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The Calgary Flames’ Mark Giordano skates during a practice in Calgary on Monday. (Jeff McIntosh/THE CANADIAN PRESS)
The Calgary Flames’ Mark Giordano skates during a practice in Calgary on Monday. (Jeff McIntosh/THE CANADIAN PRESS)

For the Flames, Anaheim is a troublesome first-round matchup Add to ...

You can’t pick your playoff opponent, Calgary Flames’ defenceman Mark Giordano was saying Monday, but what would happen, even if you could?

With the Pacific Division standings such a closely contested jumble right until the end of the NHL regular season, the Flames would almost certainly have chosen anyone but the Anaheim Ducks to play in the opening playoff round. Anaheim is home to Disneyland, otherwise known as the Happiest Place on Earth. For Calgary, it has been the opposite. It has been Death Valley.

The Flames have lost their past 25 regular-season games in Anaheim, an NHL record. Two years ago, in their past playoff appearance, the Flames lost to the Ducks in five relatively easy games.

Calgary matched up reasonably well against a lot of Western Conference opponents, and even might have preferred to face the No. 1 team statistically, the Chicago Blackhawks.

But Anaheim?

Anaheim always poses problems – and this year’s series is further underscored by the bad blood that occurred in the final meeting of the season when a knee-on-knee collision between Giordano and Anaheim’s top defenceman, Cam Fowler, put Fowler on the shelf for between two and six weeks.

Fowler plays more minutes a night than any Duck player (24 minutes 50 seconds) and is arguably their second most important player after team captain Ryan Getzlaf.

Fowler will almost certainly miss the entire first round and his absence will represent a competitive edge to the Flames, who played without Giordano, their best defencemen, in the series two years ago because he was injured. It doesn’t completely close the gap between the teams, but it narrows it a little.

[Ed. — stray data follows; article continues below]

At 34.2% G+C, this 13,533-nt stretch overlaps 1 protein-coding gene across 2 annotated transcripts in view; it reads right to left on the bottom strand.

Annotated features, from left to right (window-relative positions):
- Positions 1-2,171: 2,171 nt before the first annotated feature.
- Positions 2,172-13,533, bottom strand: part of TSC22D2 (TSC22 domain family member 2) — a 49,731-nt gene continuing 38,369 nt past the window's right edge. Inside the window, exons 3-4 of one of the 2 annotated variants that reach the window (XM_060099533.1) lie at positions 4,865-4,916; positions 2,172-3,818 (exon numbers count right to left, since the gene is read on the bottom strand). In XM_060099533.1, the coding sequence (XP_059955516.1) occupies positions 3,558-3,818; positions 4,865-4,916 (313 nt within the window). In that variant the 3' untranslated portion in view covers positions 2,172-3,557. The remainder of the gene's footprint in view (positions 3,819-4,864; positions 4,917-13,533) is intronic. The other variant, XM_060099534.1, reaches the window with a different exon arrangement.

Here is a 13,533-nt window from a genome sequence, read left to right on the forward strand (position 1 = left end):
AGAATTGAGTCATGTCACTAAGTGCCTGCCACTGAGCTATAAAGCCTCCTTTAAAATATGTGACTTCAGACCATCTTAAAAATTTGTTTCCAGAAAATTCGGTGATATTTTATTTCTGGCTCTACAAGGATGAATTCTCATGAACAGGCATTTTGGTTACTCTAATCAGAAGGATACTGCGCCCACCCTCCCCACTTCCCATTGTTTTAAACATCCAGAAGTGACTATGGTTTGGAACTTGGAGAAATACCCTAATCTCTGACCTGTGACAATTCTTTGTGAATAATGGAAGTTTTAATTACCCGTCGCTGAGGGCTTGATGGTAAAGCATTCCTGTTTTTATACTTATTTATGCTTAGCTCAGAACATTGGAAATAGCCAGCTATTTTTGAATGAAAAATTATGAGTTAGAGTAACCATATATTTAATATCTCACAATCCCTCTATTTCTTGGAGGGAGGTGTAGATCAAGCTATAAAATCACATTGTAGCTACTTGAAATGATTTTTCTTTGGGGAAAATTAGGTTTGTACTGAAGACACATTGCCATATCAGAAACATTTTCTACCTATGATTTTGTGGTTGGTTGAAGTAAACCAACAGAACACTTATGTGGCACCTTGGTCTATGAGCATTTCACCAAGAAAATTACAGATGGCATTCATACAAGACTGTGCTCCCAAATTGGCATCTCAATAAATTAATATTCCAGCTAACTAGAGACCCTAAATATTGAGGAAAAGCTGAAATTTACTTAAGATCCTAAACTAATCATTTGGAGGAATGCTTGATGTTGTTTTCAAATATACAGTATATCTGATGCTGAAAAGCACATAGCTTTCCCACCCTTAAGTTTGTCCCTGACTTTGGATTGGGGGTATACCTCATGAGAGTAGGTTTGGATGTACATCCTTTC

Predictably, Ducks general manager Bob Murray was livid that Giordano didn’t receive a suspension and was critical of the way the Calgary captain plays – which is how you’d expect the GM of a team smack in the midst of its championship window to respond. They always rally in support of their own player. Murray, a likeable straight shooter, probably even meant it.

But his counterpart in Calgary, Brad Treliving, replied in kind, labelling Murray’s comments about Giordano “asinine” and without merit.

“Mark Giordano is a true pro,” Treliving said, “and we’re going to go into the series not worried about what’s happened before. There’s a method to the madness there – to put something in the officials’ heads going into the series.”

So the war of words is already under way, even before the teams hit the ice for the series opener Thursday in Anaheim.

Because of who he is and how he plays, Giordano will be a focal point. He hasn’t played an NHL playoff series since his first full season, 2006-07, absent for the Flames’ 2015 two-round postseason cameo series because of a bicep tear. After delivering the hit on Fowler, Giordano was jumped by the Ducks’ Josh Manson, the predictable coming-to-the-defence-of-a-teammate ethic that still governs NHL player conduct. Having already answered the bell once, Giordano believes the matter has been resolved and he will not face extra attention from any Duck player, seeking another pound of flesh.

“If you play a lot against other teams’ top lines, you’re going to get extra attention, whether you like it or not,” Giordano said. “That game happened, but it’s done with. It’s a playoff series and emotions are going to be high, but as a team and an individual, you can’t let it affect your game.”

The matchup represents an interesting psychological puzzle because many of the Flames players, including starting goaltender Brian Elliott and head coach Glen Gulutzan, are comparative newcomers and thus really shouldn’t have to answer for more than a decade of failure in Anaheim.

For their part, the Ducks have a few of their own demons to exorcise, after they were upset in the opening round last year by a wild-card team, the Nashville Predators. The Ducks have the unhappy distinction of having lost three consecutive Game 7s on home ice – to Nashville last year; to Chicago in the third round two years ago; and to Detroit in the second round the year before that.

So the Ducks need to get their playoffs off on the right foot, and though they’d never acknowledge it publicly, getting Calgary to open is probably as good as it gets for them, in what they anticipate will be a long playoff run.

Giordano, incidentally, knew exactly how many more regular-season wins separated Anaheim and Calgary this season – one. In 61/2 months of hockey, that’s a narrow gap.

“Those are the sorts of things you want to bring up to the guys,” Giordano said. “Not a lot separates most teams in the West. In our division, it was pretty tight. That’s how close the league is and that’s why it’s such a battle to get in.

“And once you get in,” Giordano concluded hopefully, “everyone has a shot.”

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